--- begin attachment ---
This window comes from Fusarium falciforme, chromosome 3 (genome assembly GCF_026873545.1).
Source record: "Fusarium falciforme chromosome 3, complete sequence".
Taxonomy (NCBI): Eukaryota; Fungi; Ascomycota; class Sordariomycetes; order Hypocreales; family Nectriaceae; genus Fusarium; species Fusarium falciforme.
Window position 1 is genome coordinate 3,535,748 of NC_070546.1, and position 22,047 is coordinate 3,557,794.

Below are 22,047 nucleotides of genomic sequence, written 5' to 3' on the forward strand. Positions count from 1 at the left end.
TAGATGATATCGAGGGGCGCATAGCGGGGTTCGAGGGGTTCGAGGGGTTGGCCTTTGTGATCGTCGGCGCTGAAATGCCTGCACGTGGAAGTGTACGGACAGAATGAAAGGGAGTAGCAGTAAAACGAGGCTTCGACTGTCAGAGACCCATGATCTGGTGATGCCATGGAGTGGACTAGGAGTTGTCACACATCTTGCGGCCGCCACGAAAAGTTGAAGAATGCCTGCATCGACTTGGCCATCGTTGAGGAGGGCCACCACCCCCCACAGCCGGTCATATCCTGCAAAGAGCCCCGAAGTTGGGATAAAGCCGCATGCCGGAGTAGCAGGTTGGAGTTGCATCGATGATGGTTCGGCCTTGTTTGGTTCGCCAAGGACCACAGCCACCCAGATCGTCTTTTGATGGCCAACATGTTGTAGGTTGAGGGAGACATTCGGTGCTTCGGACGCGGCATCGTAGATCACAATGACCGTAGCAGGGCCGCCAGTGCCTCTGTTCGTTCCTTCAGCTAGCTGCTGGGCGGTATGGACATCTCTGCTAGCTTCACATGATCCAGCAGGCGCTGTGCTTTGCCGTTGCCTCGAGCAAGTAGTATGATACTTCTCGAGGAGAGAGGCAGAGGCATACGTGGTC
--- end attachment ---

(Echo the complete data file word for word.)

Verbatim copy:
This window comes from Fusarium falciforme, chromosome 3 (genome assembly GCF_026873545.1).
Source record: "Fusarium falciforme chromosome 3, complete sequence".
Taxonomy (NCBI): Eukaryota; Fungi; Ascomycota; class Sordariomycetes; order Hypocreales; family Nectriaceae; genus Fusarium; species Fusarium falciforme.
Window position 1 is genome coordinate 3,535,748 of NC_070546.1, and position 22,047 is coordinate 3,557,794.

Below are 22,047 nucleotides of genomic sequence, written 5' to 3' on the forward strand. Positions count from 1 at the left end.
TAGATGATATCGAGGGGCGCATAGCGGGGTTCGAGGGGTTCGAGGGGTTGGCCTTTGTGATCGTCGGCGCTGAAATGCCTGCACGTGGAAGTGTACGGACAGAATGAAAGGGAGTAGCAGTAAAACGAGGCTTCGACTGTCAGAGACCCATGATCTGGTGATGCCATGGAGTGGACTAGGAGTTGTCACACATCTTGCGGCCGCCACGAAAAGTTGAAGAATGCCTGCATCGACTTGGCCATCGTTGAGGAGGGCCACCACCCCCCACAGCCGGTCATATCCTGCAAAGAGCCCCGAAGTTGGGATAAAGCCGCATGCCGGAGTAGCAGGTTGGAGTTGCATCGATGATGGTTCGGCCTTGTTTGGTTCGCCAAGGACCACAGCCACCCAGATCGTCTTTTGATGGCCAACATGTTGTAGGTTGAGGGAGACATTCGGTGCTTCGGACGCGGCATCGTAGATCACAATGACCGTAGCAGGGCCGCCAGTGCCTCTGTTCGTTCCTTCAGCTAGCTGCTGGGCGGTATGGACATCTCTGCTAGCTTCACATGATCCAGCAGGCGCTGTGCTTTGCCGTTGCCTCGAGCAAGTAGTATGATACTTCTCGAGGAGAGAGGCAGAGGCATACGTGGTC